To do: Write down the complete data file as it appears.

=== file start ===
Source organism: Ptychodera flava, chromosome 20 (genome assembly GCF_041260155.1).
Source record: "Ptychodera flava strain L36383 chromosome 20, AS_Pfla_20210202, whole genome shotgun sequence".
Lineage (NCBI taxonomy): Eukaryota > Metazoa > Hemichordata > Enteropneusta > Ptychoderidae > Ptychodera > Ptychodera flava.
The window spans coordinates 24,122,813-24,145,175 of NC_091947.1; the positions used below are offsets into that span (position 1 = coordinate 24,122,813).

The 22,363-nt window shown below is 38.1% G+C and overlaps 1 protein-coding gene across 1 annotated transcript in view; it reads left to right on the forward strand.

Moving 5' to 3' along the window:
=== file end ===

Source organism: Ptychodera flava, chromosome 20 (genome assembly GCF_041260155.1).
Source record: "Ptychodera flava strain L36383 chromosome 20, AS_Pfla_20210202, whole genome shotgun sequence".
Lineage (NCBI taxonomy): Eukaryota > Metazoa > Hemichordata > Enteropneusta > Ptychoderidae > Ptychodera > Ptychodera flava.
The window spans coordinates 24,122,813-24,145,175 of NC_091947.1; the positions used below are offsets into that span (position 1 = coordinate 24,122,813).

The 22,363-nt window shown below is 38.1% G+C and overlaps 1 protein-coding gene across 1 annotated transcript in view; it reads left to right on the forward strand.

Moving 5' to 3' along the window: